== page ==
Podcast: KHN’s ‘What The Health?’ “Medicare-For-All” For Dummies

Republicans are nonetheless in command of the White Home and the Senate, however the “Medicare-for-all” debate is in full swing. Democrats of each stripe are pledging assist for numerous variations on the theme of increasing well being protection to all Individuals.

This week, KHN’s “What the Well being?” podcast takes a deep dive into the often-confusing Medicare-for-all debate, together with its historical past, prospects and terminology.

This week’s panelists are Julie Rovner of Kaiser Well being Information, Joanne Kenen of Politico, Paige Winfield Cunningham of The Washington Put up and Rebecca Adams of CQ Roll Name.

Among the many takeaways from this week’s podcast:

Medicare-for-all is a brand new rallying cry for progressives, however the present Medicare program has large limitations. It doesn’t cowl most long-term care bills, and consists of no protection of listening to, dental, imaginative and prescient or foot care. Medicare additionally consists of no stop-loss or catastrophic care restrict that protects beneficiaries from large payments.
Although latest feedback by Sen. Kamala Harris on eliminating non-public insurance coverage with a transfer to Medicare-for-all stirred controversy, non-public insurance coverage is certainly concerned in lots of elements of the federal government program. Non-public corporations present the Medicare Benefit plans utilized by greater than a 3rd of beneficiaries, the Medicare drug plans and far of the invoice processing for all the program.
Many shoppers — and politicians — are confused by the phrases being thrown round within the present debate about Medicare-for-all. The plan supplied by Sen. Bernie Sanders (I-Vt.) and a few of his supporters can be a “single-payer” system, by which the federal government can be in command of paying for all well being care — though docs, hospitals and different well being care suppliers would stay non-public. Others typically use the time period Medicare-for-all to imply a a lot much less drastic change to the U.S. well being care system, equivalent to a “public possibility” that will supply particular teams of individuals — maybe these over age 50 or shoppers buying protection on the insurance coverage marketplaces — the chance to purchase into Medicare protection.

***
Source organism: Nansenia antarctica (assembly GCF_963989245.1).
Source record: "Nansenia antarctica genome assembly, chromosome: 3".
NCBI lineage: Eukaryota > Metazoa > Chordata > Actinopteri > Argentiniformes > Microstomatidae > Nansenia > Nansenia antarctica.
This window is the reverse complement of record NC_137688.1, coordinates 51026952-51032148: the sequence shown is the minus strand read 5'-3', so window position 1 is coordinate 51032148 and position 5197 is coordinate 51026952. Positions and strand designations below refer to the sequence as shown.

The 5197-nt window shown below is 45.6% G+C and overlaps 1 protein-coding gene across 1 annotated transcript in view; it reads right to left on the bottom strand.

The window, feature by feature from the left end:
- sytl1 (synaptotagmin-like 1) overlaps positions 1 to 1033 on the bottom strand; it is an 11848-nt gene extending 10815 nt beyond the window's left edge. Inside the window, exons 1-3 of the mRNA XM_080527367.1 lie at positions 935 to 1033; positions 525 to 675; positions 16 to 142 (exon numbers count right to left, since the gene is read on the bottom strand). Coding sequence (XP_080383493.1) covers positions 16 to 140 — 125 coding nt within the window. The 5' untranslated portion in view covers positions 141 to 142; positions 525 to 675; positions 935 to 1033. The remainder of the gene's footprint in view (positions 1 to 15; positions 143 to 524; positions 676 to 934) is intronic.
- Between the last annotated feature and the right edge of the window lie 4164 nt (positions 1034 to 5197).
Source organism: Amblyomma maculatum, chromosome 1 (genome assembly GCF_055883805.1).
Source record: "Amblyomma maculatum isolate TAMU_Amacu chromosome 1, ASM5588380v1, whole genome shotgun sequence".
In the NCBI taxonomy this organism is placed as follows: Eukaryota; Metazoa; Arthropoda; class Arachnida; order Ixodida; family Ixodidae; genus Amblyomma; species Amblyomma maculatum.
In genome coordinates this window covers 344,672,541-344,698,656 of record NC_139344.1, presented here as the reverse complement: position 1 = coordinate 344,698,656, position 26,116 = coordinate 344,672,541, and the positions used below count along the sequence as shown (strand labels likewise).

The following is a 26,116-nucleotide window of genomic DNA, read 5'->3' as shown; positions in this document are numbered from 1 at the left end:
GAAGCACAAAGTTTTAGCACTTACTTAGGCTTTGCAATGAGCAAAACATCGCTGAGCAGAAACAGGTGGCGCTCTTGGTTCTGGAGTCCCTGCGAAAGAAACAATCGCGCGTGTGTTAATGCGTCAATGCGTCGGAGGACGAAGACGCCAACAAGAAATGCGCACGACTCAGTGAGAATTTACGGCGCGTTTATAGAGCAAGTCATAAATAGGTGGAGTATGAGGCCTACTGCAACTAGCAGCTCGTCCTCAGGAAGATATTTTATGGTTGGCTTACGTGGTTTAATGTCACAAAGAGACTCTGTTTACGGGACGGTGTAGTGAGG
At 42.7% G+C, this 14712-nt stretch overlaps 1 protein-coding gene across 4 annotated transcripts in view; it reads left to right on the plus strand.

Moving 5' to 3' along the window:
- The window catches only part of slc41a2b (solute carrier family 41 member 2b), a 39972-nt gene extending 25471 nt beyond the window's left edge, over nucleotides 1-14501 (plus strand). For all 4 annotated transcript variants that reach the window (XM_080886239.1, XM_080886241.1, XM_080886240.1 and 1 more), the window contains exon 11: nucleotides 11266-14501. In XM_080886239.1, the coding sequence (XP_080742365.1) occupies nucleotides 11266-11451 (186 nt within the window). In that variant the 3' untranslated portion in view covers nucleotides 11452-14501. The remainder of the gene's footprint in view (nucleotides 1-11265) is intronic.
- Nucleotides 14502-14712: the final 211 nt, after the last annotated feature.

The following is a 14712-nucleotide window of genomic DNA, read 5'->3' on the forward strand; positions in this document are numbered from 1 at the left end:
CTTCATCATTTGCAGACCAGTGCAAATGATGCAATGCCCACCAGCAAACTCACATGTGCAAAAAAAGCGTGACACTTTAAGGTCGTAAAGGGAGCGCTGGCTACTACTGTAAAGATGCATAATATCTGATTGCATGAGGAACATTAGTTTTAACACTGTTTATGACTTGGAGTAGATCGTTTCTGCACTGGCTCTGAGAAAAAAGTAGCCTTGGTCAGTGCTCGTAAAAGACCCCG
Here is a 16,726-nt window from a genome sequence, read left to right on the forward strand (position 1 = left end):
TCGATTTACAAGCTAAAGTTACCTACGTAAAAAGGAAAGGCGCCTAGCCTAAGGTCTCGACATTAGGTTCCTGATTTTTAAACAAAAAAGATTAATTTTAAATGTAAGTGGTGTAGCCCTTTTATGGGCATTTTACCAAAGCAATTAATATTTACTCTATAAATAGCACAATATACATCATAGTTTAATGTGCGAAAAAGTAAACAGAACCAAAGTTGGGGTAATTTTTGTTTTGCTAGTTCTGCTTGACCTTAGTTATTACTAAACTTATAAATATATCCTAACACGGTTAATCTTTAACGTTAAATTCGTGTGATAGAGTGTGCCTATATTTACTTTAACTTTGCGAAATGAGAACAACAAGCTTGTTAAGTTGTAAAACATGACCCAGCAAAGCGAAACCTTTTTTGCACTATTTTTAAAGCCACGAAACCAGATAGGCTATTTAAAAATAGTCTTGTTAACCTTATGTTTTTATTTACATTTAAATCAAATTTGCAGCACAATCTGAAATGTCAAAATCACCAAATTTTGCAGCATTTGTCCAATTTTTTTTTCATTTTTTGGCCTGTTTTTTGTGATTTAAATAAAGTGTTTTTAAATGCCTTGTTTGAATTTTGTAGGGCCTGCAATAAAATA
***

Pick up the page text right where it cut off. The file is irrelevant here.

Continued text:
Sanders’ imaginative and prescient of Medicare-for-all relies on Canada’s system. However even there, hospitals and docs are non-public companies, medicine should not coated in every single place, and advantages differ among the many provinces.
The well being care business is sort of united in opposing the discuss of shifting to a Medicare-for-all program due to issues about disruption to the system and fewer pay. At present, Medicare reimbursements are about 40 p.c decrease than non-public insurance coverage.

If you wish to know extra in regards to the subsequent large well being coverage debate, listed below are some articles to get you began:

Vox’s “Private Health Insurance Exists in Europe and Canada. Here’s How It Works,” by Sarah Kliff

The Washington Put up’s “How Democrats Could Lose on Health Care in 2020,” by Ronald A. Klain

The American Prospect’s “The Pleasant Illusions of the Medicare-for-All Debate,” by Paul Starr

The Week’s “Why Do Democrats Think Expanding ObamaCare Would Be Easier Than Passing Medicare-for-All?” by Jeff Spross

Vox’s “How to Build a Medicare-for-All Plan, Explained By Somebody Who’s Thought About It for 20 Years,” by Dylan Scott

The New York Occasions’ “The Best Health Care System in the World: Which One Would You Pick?” By Aaron E. Carroll and Austin Frakt

The Nation’s “Medicare-for-All Isn’t the Solution for Universal Health Care,” by Joshua Holland

The New York Occasions’ “’Don’t Get Too Excited’ About Medicare for All,” by Elisabeth Rosenthal and Shefali Luthra

Plus, for additional credit score, the panelists advocate their favourite well being coverage tales of the week they suppose you need to learn too.

Julie Rovner: Yahoo Information’ “What Trump Got Wrong About ‘Right to Try,’” by Kadia Tubman

Joanne Kenen: STAT Information’ “The Modern Tragedy of Fake Cancer Cures,” by Matthew Herper

Rebecca Adams: The Texas Tribune’s “Thousands of Texans Were Shocked By Surprise Medical Bills. Their Requests for Help Overwhelmed the State,” by Jay Root and Shannon Najmabadi

Paige Winfield Cunningham: STAT Information’ “The ‘Big Pharma’ Candidate? As He Runs for President, Cory Booker Looks to Shake His Reputation for Drug Industry Coziness,” by Lev Facher

To listen to all our podcasts, click here.

And subscribe to What the Well being? on iTunesStitcher or Google Play.

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